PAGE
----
These functions are typically driven by high-performance microcontrollers which are designed to control power electronics systems and provide advanced communications and digital signal processing capabilities. Most of these microcontrollers have evolved to provide very high precision sensing and powerful processing through accelerators or dual cores to enable design engineers to create highly efficient power systems.

Typically, there are a number of accelerators supporting the high-performance CPU core for the fast and ultra-efficient processing power required for highly complicated non-linear system control in real-time. These include accelerators for floating-point, complex math, trigonometric math, and control law.

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The resulting hardware can provide specific peripherals to enable system-on-chip solutions for various closed loop control applications. These high-end controllers include communication peripherals such as Ethernet, UART, CAN, SPI, SCI etc. which are essential for connected systems but at the same time constitute one of the weakest points in terms of security.

Many of these control functions are mission-critical for the AEV. Power electronics circuits operate to ensure efficient, stable, and high-quality power conversion and control of the power flow from energy storage unit to electric motor during traction, or from utility grid to energy storage unit during external battery charging. The safety of such circuits is of paramount importance.

The engine ECU communicates with the individual power converter controllers to drive the vehicle in a stable way and to control the vehicle based on physical/autonomous driver requests. The conventional precautions taken to protect the traction drive inverter or onboard/off-board charger include over-voltage/current and over-temperature protection of the circuitry. The fidelity of the sensed values such as current, voltage, or motor position is very important to the vehicle’s safe performance. The motor controller parameters needed for stable motor operation are also crucial. Further, on-board and off-board chargers controller parameters are also important to protect the battery and grid operation.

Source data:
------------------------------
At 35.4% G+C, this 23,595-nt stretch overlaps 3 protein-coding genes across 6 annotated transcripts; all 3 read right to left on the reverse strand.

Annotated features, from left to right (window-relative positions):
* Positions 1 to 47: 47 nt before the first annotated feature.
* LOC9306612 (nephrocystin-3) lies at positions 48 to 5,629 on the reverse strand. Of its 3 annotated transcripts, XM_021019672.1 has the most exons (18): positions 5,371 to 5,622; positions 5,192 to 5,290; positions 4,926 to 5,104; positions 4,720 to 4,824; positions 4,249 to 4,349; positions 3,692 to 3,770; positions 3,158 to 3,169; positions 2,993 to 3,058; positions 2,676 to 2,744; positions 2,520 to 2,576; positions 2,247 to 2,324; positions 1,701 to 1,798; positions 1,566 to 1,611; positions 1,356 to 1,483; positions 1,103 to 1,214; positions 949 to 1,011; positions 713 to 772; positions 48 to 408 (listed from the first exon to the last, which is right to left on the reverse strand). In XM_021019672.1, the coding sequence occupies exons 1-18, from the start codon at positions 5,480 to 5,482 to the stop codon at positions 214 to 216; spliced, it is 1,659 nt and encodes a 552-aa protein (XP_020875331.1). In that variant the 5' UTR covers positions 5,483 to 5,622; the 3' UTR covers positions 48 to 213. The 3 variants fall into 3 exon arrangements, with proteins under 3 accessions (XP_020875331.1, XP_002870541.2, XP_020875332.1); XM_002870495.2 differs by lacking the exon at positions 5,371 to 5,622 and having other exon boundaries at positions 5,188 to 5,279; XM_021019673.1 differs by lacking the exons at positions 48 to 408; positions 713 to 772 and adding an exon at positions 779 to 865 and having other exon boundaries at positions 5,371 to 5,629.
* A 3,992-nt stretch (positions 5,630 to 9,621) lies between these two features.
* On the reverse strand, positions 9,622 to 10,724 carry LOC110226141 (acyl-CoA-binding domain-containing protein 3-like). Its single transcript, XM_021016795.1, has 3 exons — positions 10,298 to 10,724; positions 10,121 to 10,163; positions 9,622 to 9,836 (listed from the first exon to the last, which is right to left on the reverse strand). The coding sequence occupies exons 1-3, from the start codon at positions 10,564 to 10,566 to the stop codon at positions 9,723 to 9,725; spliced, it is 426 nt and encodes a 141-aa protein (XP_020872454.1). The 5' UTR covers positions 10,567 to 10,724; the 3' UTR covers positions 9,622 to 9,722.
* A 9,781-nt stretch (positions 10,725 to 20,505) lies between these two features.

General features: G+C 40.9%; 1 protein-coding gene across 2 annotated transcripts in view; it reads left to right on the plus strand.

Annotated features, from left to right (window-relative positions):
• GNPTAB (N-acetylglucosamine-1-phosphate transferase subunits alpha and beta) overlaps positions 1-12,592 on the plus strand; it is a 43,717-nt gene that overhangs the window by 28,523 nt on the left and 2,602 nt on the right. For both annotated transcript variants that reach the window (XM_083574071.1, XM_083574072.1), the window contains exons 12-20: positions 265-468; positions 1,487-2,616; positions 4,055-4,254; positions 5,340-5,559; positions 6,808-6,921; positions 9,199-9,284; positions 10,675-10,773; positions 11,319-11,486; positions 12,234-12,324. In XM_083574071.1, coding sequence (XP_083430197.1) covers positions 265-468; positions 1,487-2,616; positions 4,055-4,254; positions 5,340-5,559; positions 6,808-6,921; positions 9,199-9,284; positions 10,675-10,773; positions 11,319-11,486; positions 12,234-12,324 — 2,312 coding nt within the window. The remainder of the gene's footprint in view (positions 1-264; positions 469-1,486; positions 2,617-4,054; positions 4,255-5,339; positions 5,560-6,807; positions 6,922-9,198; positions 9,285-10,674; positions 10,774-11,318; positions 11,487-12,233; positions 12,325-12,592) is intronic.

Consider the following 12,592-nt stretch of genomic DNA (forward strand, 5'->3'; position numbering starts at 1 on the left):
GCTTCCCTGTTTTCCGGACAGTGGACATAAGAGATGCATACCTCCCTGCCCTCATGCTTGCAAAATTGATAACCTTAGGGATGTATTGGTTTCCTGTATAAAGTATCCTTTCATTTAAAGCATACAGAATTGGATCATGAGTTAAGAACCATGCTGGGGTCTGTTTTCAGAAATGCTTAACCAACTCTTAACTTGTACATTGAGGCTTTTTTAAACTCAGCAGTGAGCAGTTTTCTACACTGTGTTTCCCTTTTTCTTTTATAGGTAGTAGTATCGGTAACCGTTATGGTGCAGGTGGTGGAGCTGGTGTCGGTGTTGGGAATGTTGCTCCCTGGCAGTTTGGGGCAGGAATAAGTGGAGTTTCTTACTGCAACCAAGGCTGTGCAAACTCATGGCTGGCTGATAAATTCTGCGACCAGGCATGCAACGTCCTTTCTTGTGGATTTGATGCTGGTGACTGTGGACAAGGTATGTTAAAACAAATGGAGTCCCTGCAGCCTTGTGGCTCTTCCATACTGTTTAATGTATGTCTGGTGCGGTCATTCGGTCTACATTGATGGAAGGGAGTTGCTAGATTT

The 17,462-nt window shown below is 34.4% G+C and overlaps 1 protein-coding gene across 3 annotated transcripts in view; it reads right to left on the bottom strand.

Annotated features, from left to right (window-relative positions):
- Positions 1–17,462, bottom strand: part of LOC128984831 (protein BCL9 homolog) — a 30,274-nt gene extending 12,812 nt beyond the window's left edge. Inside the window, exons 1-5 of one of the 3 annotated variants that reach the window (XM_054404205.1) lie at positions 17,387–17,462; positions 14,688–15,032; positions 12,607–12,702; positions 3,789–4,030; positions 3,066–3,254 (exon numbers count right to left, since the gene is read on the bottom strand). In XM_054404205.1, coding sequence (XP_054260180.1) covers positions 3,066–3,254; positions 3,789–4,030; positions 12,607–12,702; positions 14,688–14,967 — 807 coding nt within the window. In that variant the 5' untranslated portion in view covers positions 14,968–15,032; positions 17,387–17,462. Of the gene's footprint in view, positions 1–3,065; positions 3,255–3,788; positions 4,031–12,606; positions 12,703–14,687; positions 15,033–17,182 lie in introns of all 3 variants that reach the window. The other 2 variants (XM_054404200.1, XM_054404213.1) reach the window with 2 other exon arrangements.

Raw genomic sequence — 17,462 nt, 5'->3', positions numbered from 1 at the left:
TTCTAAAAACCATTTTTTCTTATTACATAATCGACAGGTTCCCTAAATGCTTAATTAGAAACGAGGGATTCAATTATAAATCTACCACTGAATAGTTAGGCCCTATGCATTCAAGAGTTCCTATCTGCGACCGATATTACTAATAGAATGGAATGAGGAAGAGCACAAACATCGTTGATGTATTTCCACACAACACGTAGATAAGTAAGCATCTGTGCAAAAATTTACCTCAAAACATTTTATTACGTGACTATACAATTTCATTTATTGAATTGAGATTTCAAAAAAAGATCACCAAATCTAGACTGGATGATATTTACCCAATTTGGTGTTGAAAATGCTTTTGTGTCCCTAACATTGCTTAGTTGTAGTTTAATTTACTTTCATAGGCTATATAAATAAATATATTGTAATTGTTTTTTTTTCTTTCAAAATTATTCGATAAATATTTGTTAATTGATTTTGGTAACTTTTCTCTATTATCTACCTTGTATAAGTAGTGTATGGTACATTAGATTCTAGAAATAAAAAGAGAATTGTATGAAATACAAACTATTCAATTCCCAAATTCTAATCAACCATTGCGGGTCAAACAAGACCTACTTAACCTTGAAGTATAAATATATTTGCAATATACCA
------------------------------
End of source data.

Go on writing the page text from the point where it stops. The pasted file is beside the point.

Unfortunately, these critical functions are vulnerable to various attack modes. An attacker can compromise the BMS and cause critical damage to the battery system’s thermal stability. They can also compromise the traction drive in various ways – for example, changing the traction inverter’s controller parameters, or changing the sensor signals retrieved from the inverter end electric motor. Also, charging stations can be compromised, causing damage to power grid operations. Additionally, AEVs can be compromised through other, less-specific means like firmware updates.

Vehicle power electronics defense options

It is crucial to keep the AEV power electronics secure from potential attacks. In particular it is important to ensure that the microcontrollers take control decisions on the true data, the control functions are executed properly, and the true commands are sent to the motors and other actuating devices.

Possible ways of attack mitigation on AEV power electronic systems include ensuring message authentication and data integrity. However, applying proper cryptography-based solutions incurs high overhead as they require dealing with large keys and expensive crypto computations. This overhead is not suitable for power electronic devices and controllers as they are resource constrained in terms of both memory and computing capacity.

Another potential defense strategy involves developing intrusion detection systems (IDSs) for the ECUs. However, providing a comprehensive solution, which often needs extensive data analysis, may not be possible to run in real time on the resource-constrained controller.

A more suitable approach is to develop a power electronics/microcontroller-level detection mechanism to spot incorrect inputs and outputs at the digital signal processor (DSP) gate drive. An on-chip-based intrusion detection system like this can detect malicious control parameters by checking the input and/or output patterns, and can protect the system by stopping the transmission of potentially malicious commands to the actuating devices.

This lower-level detection system can apply machine learning (ML) for detecting malicious control parameters. As the resource is limited in the power electronic devices, the effectiveness of the ML-based model will greatly depend on choosing the right model to be executed on the controller.

Future work proposed by the ‘Emerging Cyber-Physical Power Electronics Attacks in Autonomous Electric Vehicles’ paper’s authors includes detecting AEV power electronics input and output data, designing/training/building the ML-based classifier/IDS, deploying the model on the integrated microcontroller/power electronics hardware, and evaluating the efficacy of the defense solution.